The Gators have played the overwhelming majority of their home contests at Florida Field since it opened in 1930. The most notable exception is the annual Florida-Georgia game, which has been held in Jacksonville since 1933 with the two teams alternating being the official home team. The only seasons in which UF and UGA did not meet in Jacksonville were 1994 and 1995, when the old Gator Bowl was being rebuilt as Jacksonville Municipal Stadium for the NFL's expansion Jacksonville Jaguars and the contest was held at Florida Field and Georgia's Sanford Stadium, respectively.[17]

In years past, Florida would occasionally move a home game to Jacksonville or to Tampa every few years. But besides the annual meeting with Georgia, the Gators have not played a regular season home contest anywhere besides Florida Field since 1980, when they defeated the California Golden Bears in old Tampa Stadium.[18]

Home field advantage Edit

File:Bhgs crowd.jpg

The Swamp has acquired a reputation for being a very difficult place for opposing teams to play, and has regularly been ranked at or near the top of lists of top home field advantages and/or best game day experiences in college football[19][20][21][22]

One of the major reasons is the stadium's design. Originally built in a shallow sinkhole, the playing surface is below ground level. Various expansions over the years have enclosed the playing area on all sides with steep stands, and the fans are within a few feet of the action.

The enclosed playing area also enhances the effects of Gainesville's warm and humid fall climate. Game-day temperatures at field level have been known to exceed 100 degrees Fahrenheit (37 degrees Celsius), creating a swamp-like atmosphere. (This was the impetus for a University of Florida researcher Robert Cade to develop Gatorade as a way to combat dehydration.) Furthermore, during hot and sunny day games Florida's sideline on the west side of the stadium is in the shade provided by the press box while the visiting team's sideline on the east side is exposed to the sun.

Florida Gator fans are both loyal (having sold out every home contest from 1979 until the first game of the 2011 season, when the streak ended against Florida Atlantic University) and loud, thus creating a tremendous home field advantage for the Gators.[23] The size and exuberance of the home crowds, when combined with the stadium's close-in design of the seats, concentrates the fan noise at field level, making the Swamp one of the loudest stadiums in America.[24]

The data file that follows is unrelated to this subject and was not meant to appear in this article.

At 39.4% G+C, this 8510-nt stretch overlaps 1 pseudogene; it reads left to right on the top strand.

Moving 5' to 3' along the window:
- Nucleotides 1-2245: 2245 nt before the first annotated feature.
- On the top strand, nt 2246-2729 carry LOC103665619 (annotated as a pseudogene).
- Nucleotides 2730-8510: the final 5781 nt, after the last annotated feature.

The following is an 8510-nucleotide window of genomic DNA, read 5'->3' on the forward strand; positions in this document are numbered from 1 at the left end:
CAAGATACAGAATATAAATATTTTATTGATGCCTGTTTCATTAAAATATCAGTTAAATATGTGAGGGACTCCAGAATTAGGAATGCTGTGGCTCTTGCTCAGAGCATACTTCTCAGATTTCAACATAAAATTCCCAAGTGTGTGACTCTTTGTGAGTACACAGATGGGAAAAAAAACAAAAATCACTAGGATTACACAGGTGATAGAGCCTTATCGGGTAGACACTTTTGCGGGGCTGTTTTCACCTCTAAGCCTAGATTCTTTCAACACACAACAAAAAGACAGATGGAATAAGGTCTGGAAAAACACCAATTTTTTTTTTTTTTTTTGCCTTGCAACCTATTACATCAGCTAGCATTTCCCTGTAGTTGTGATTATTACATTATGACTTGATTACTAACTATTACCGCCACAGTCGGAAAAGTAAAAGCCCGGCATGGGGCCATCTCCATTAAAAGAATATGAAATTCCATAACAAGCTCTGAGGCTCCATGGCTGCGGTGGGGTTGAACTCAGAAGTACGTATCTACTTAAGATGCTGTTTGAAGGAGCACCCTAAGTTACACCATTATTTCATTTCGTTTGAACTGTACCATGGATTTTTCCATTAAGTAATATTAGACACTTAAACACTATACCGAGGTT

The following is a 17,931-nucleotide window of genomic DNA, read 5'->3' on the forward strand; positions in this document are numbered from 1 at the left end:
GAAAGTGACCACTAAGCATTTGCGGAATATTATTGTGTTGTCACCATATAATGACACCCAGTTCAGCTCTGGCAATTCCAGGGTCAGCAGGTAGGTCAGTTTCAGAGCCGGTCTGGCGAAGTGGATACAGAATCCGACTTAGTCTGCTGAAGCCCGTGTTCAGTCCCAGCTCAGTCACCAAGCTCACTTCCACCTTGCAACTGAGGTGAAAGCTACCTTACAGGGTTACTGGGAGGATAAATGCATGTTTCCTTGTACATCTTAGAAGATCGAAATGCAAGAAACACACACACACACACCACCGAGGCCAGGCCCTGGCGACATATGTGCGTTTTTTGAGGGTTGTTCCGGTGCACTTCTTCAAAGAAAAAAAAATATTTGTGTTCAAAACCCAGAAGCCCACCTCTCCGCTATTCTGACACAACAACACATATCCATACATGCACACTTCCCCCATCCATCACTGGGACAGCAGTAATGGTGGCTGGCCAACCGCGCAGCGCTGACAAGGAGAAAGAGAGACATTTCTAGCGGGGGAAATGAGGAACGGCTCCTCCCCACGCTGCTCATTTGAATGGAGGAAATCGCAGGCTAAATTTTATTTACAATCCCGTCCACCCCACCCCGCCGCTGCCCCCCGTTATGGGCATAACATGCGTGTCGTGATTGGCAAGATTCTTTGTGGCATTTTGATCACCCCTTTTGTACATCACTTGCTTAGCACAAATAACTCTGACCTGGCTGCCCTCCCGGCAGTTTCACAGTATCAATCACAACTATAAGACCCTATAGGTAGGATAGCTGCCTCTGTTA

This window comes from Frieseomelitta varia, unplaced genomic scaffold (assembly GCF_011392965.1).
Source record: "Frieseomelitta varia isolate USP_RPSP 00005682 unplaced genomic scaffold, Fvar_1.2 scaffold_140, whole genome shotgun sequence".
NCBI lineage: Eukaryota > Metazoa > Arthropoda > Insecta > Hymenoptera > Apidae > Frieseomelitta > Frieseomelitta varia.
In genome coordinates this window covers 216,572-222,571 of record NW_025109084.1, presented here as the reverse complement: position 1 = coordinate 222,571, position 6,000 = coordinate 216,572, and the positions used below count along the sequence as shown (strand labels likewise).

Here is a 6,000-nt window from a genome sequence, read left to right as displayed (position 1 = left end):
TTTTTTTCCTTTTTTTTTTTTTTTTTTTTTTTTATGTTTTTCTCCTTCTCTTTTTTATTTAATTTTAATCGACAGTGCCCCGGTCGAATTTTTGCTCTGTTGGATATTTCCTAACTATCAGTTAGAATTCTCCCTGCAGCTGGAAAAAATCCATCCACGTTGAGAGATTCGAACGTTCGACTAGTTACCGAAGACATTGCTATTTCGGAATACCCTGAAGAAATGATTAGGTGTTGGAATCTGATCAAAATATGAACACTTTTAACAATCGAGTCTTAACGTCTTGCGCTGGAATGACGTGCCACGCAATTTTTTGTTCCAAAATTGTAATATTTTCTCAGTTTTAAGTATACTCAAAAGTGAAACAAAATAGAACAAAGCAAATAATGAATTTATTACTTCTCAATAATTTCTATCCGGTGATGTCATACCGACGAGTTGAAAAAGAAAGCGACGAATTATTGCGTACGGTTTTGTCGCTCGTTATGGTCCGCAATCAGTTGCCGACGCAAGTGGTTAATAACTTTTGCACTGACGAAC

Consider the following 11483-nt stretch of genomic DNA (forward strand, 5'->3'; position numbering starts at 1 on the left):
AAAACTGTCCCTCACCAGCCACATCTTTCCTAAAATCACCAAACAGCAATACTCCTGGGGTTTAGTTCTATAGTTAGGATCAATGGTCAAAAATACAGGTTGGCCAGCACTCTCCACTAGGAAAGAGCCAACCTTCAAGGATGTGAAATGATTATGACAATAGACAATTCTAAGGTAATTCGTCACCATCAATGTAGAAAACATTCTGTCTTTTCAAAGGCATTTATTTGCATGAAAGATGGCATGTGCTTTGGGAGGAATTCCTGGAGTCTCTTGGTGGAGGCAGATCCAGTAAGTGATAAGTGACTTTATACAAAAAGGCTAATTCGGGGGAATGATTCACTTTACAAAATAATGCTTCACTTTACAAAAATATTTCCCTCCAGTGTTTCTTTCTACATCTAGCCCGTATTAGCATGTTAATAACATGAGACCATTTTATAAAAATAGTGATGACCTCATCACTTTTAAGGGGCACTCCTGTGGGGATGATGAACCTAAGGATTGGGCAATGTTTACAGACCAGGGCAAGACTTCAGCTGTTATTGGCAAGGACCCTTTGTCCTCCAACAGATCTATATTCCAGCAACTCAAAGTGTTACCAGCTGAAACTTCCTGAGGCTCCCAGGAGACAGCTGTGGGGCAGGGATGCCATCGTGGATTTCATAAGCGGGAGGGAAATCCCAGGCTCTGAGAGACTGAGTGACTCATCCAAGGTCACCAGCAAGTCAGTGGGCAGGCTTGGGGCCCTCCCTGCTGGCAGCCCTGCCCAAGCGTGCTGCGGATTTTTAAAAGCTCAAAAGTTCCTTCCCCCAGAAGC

Combined, these factors create an intimidating environment which can rattle and disrupt opposing teams, making it difficult to hear playcalls and execute assignments. Florida Field has been repeatedly ranked by various publications as being the toughest stadium in which to play for opposing teams.[25][26][27]

The Gators' performance at home illustrates this effect. From Spurrier's arrival in 1990 until the end of the 2009 season, Florida posted a 113–13 home record, which is the best in the nation during that time period.[23] The Gators enjoyed a 37–5 home record under Urban Meyer from his arrival in 2005 until his retirement after the 2010 season.[28]

Florida Field traditions Edit

Like many other college football venues, the Swamp has its own unique features and gameday traditions:

  • In April 2011, large bronze statues of Heisman Trophy winners Steve Spurrier, Danny Wuerffel, and Tim Tebow were placed and dedicated outside the west side of the stadium along Gale Lemerand Drive[29]
  • Painted on the four corners of the stadium are large messages stating "This is . . . THE SWAMP" (previously read ". . . FLORIDA FIELD" before the mid-1990s), "This is . . . GATOR COUNTRY", and "Home of the . . . FLORIDA GATORS."
File:The Swamp2.jpg
  • Entertainment on game days includes the "Pride of the Sunshine", the University of Florida's marching band. The Pride was the first marching band in Florida. For many years, it was recognized for its very large bass drum, known as the "Biggest Boom in Dixie." The band plays on the field for pregame and halftime and also plays instrumental version of the University of Florida fight song, "The Orange and Blue," after every Gator score.